Five days after Trump suggested Rep. John Ratcliffe for Director of National Intelligence, Ratcliffe withdrew himself from consideration.
While I am and will remain very grateful to the President for his intention to nominate me as Director of National Intelligence, I am withdrawing from consideration.
— John Ratcliffe (@RepRatcliffe) August 2, 2019
Our great Republican Congressman John Ratcliffe is being treated very unfairly by the LameStream Media. Rather than going through months of slander and libel, I explained to John how miserable it would be for him and his family to deal with these people....
— Donald J. Trump (@realDonaldTrump) August 2, 2019
This follows a predictable pattern that I wrote about on July 28th at Hullabaloo.
1) Trump sees someone on TV, likes what he sees, BAM! Nominee!
2) The White House staff doesn't know who Trump is going to suggest for a job, so they have no time to vet them.
3) The media does the vetting for the White House, and gets opinions on the candidate from the GOP and gauges the level of push back from Dems. If GOP senators or congress have issues with the person they are quiet or bring it up vaguely.
4) When the media dig up real problems, like scandals, the nominee withdraws.
5) Trump keeps looking for his Bill Barr/Roy Cohn for key positions. Trump needs someone smart enough not to be caught in a scandal and craven enough to want to work for Trump.
This "intention to nominate" process gives Trump a way to slow down the real nomination process. Meanwhile, Trump has another acting director he can push around.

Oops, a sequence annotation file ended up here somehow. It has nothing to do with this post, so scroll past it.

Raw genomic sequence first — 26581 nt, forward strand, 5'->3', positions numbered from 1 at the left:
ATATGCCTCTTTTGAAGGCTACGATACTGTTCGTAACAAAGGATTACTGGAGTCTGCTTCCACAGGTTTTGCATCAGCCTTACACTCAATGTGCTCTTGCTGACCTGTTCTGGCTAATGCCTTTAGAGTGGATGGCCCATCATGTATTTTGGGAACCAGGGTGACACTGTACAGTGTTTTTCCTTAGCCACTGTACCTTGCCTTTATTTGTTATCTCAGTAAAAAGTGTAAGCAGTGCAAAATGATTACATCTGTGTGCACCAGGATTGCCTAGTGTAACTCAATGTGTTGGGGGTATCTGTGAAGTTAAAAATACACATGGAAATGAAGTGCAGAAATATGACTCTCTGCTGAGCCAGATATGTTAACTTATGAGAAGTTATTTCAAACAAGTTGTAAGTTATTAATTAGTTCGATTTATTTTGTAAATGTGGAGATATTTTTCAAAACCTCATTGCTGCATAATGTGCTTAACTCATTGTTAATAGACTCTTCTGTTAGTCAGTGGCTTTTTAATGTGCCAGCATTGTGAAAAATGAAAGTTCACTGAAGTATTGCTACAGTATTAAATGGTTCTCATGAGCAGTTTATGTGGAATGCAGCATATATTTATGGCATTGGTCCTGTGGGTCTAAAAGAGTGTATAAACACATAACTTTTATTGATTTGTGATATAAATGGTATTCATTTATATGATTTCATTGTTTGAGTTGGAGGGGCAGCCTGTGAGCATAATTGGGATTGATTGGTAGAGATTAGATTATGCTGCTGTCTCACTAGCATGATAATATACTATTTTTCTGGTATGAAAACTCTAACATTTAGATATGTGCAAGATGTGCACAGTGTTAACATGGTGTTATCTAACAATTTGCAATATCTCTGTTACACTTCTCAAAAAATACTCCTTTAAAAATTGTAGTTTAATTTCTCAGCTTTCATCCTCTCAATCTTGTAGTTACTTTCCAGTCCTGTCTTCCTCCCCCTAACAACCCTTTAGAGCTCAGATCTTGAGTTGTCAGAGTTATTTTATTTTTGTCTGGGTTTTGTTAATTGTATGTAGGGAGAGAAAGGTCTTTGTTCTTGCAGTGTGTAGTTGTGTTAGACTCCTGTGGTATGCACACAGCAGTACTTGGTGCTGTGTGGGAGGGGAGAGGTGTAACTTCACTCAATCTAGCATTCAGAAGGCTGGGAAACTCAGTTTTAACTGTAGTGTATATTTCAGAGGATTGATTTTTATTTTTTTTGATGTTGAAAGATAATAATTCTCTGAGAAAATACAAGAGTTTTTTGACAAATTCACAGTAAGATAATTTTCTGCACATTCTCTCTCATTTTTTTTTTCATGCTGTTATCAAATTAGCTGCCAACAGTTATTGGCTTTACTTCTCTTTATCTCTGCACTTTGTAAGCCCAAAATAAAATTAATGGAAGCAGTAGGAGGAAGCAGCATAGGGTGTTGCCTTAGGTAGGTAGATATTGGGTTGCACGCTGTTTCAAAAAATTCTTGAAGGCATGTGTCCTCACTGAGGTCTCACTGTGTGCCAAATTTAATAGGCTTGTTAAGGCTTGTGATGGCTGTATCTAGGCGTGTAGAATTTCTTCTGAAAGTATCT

I don't want to make this sound like this is a strategic process for Trump. It's not. He does what he does, sees someone defending him on TV and wants to reward them with a job, whatever is available at the time.
However, as we have seen time and time again, this usually ends up hurting the person offered the position.
If Trump went to this staff and said, "I like this Ratcliffe guy! Let's make him DNI." They might have said, "Okay, let's check him out first. Remember what happened with Dr. Ronny Jackson?"
Staff: Your doctor. You nominated him to head the VA and the media found problems. Let's vet him first.
Trump: No. Ratcliffe has been elected many many times, and people say he's perfect for the position. If there were problems I would have heard of them by now. Coats is out. I want Ratcliffe in, now. I'm tweeting.
....be leaving office on August 15th. I would like to thank Dan for his great service to our Country. The Acting Director will be named shortly.↓ Story continues below ↓
— Donald J. Trump (@realDonaldTrump) July 28, 2019
When writing about this five whole days ago, I found out that over 60 people Trump nominated had to withdraw. There is a whole page dedicated to it. With photos and everything!
In the past, administrations would vet, then do trial balloons of names. The staff might wish it was still that way, but they let Trump be Trump.
The White House non-vetting process reveals scandals candidates were involved in they hid before. Some dirt might never have been uncovered until they were put in the spotlight.
Remember when Trump nominated his personal physician to head the VA? That was sweet. Payback for saying Trump weighed 239?
I am pleased to announce that I intend to nominate highly respected Admiral Ronny L. Jackson, MD, as the new Secretary of Veterans Affairs....
— Donald J. Trump (@realDonaldTrump) March 28, 2018
On April 26, 2018, Jackson withdrew his nomination as Secretary of Veterans Affairs. He returned to duty with the White House Medical Unit but will no longer serve as Physician to the President. On February 2, 2019, President Trump appointed Jackson to serve as Assistant to the President and Chief Medical Advisor, a new position in the Executive Office.